Timely Real Estate News…………………………15 April 2015
Low inventory throttles real estate recovery….
In a recent, thorough review of why our nation’s inventory levels are low, Inman News — a nationally respected real estate analyst and industry leader — points to eight key factors that are plaguing the US’s real estate inventory challenge:
1) Capital gains exclusion on primary residence — this was initially a great way to avoid paying taxes by moving up and taking your profits from your last real estate sale and applying it to your next ‘move up’ property. But this ended in 1997, and as a consequence, the higher-priced homeowners who earned more than what the new Taxpayer Relief Act allowed on their prior sale ($250K for singles and $500K for married couples) found out they couldn’t make the move because their gains on their existing home exceeded the $250K/$500K maximum, thereby creating an unwanted tax burden.
2) Step-up in basis –– For couples, upon the death of one spouse the tax basis of the ownership interest that belonged to one spouse is stepped up, the tax basis of the entire asset might be stepped up to “Fair Market Value” (FMV). This means a surviving spouse can potentially sell their property and owe only federal capital gains tax on the property’s appreciation after the death of the spouse, which might drastically reduce the tax consequence of the sale.
3) Sustained low-rate environment — Given the sustained low interest rate environment, many homeowners and investors have either purchased or have now refinanced and are locked into tremendously low interest rates over the past six years.
4) Value disruption reset in 2008-09 — A number of areas experienced a complete “reset” of values and in some cases to nearly half their peak values. Buyers purchased properties in these marketplaces at significant discounts from the high point, resulting in additional “frozen inventory.”
5) Values still not a peak — Sales prices have reached or even surpassed the peak levels in 2007 in some areas.;.
6) Values will rise — that’s the thought — Some homeowners are going to stay put waiting for values to rise above current prices. Even though they have risen dramatically since the 2008 reset period, they believe there is still more equity to be gained..
7) Where would I go? Move up — Lower inventory begets lower inventory; a downward pressure cycle continues. If one cannot find properties to move up to, they will not list or sell their current homes. This same
dilemma plagues retirees finding limited or no options for retirement communities in their local area. This also limits housing supply on the top end of the market since seniors are not motivated to sell unless they know exactly where they are going. And finally,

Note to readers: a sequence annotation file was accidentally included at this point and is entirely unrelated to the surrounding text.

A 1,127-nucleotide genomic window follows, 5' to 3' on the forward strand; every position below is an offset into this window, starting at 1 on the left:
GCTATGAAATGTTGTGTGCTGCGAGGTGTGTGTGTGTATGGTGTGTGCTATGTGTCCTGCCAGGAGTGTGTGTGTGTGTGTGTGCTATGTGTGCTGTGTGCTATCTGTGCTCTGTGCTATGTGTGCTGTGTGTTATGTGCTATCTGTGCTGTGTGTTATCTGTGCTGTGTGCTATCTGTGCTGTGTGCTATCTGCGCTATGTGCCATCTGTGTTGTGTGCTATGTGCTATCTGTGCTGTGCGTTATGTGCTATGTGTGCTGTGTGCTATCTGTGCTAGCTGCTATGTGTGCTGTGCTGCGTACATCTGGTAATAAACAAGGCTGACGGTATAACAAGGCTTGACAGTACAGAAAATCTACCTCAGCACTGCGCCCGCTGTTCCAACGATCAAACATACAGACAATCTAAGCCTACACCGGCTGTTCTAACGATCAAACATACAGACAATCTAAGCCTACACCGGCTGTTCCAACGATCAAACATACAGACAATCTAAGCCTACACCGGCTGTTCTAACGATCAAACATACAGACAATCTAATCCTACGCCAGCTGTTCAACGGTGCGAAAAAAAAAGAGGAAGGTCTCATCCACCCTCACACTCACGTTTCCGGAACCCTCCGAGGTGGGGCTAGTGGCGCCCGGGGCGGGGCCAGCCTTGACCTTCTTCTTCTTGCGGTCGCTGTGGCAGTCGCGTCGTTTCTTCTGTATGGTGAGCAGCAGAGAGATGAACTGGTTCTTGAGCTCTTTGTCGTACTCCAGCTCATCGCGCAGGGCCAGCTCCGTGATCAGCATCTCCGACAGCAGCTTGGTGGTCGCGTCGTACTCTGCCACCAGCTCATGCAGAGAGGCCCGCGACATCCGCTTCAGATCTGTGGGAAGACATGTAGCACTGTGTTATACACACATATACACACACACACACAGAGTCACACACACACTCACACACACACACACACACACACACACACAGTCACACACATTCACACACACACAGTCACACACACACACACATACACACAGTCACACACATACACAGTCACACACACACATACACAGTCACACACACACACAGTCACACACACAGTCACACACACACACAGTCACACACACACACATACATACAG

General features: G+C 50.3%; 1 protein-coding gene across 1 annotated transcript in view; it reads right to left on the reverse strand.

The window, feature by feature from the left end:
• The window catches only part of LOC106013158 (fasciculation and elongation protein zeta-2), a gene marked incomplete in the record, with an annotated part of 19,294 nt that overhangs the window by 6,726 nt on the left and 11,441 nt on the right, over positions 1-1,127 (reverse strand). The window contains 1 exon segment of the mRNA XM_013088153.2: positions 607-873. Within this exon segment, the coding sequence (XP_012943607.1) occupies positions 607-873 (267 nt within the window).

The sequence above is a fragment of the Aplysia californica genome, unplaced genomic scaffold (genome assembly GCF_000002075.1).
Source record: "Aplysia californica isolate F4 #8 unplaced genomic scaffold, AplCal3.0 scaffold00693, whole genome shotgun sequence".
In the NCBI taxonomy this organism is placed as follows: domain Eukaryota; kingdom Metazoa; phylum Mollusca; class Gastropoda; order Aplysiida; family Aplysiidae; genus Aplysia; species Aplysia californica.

8) Stunted new development — Relatively no new housing is caused by increased cost to develop, lengthy approval processes, and tighter credit all impact housing expansion. This lack of new housing has a lingering impact on all of us.
Median sales prices show improvement….market remains conflicted
Spring is gearing up for its traditional, annual ‘bloom’ as buyers look in earnest at their options in what has been a up/down market. The ‘down’ — if you can call it that — is that compared to March 2014 sales volumes are dragging behind last year at this time by as much as 17%. However, median sales prices in the five communities I report on — Beverly Hills, Beverly Hills Post Office, Bel-Air, Westwood/Century City, and Brentwood — remain steady and moving upward strongly in two of these cities. The ‘up’ is being spawned by lower inventories which are driving housing prices up (the old law of “supply and demand”) is truly at work here.
Median sales prices in Beverly Hills has been suffering somewhat because of lack of sales, the city has seen sales activity
improve by 13% to $68 million for March 2015 compared to a year ago, March 2014, when the sales were $60 million.
Median sales prices have also improved to $4.700 million compared to $4.650 million MSP in 2014, up just 1% but up! Beverly Hills Post Office, however, saw a drop in median sales prices by 35% compared to March 2014, falling to $1.400 million compared to $2.624 million a year ago. Sales volume was down by 36% as well. There was one sale at $10,500 million in March of 2014, which somewhat skewed the median sales price figures.
In Bel-Air, median sales prices bounced back to a 37% increase from a year ago to a median of $2.712 million, but ironically, sales volume decreased by 25% — its volume went from $147 million in 2014 to $110 million in 2015. This was a huge month the past two years for Bel-Air as there were many large estate transactions (over $10 million). Again there was a large sale at $46,250 million last month which again skewed the numbers. We have seen this happen in various locations on a regular basis.
Westwood/Century City volume was down 21% but its median sales prices were up 2%, from $1.950 million to $1.997 million. And Brentwood, which has had a very strong previous 12 month’s continues to perform in both categories: Median sales prices were up 23% to $3.403 million and sales volume was up 105% to $36.8 million.
What I am seeing…..sales activity remains high as competition begins to heat up during the hot Spring selling months. It’s already in full swing….in checking the “hot sheet” that I run every day to see what is new on the market, and this is all areas of the Westside, Mar Vista, West Los Angeles, Santa Monica, of the 10 closed escrows that were reported that, over half of them had sold over asking. Obviously there were multiple offers in play in these “over list” homes, and with interest rates just above recent lows, the competition for housing is going to continue to heat up as we move into summer. The downside of the economy in some sectors is being offset by the upswing in the new job growth taking place in Silicon Beach (Santa Monica to Venice Beach) and that doesn’t appear to be ebbing any time soon.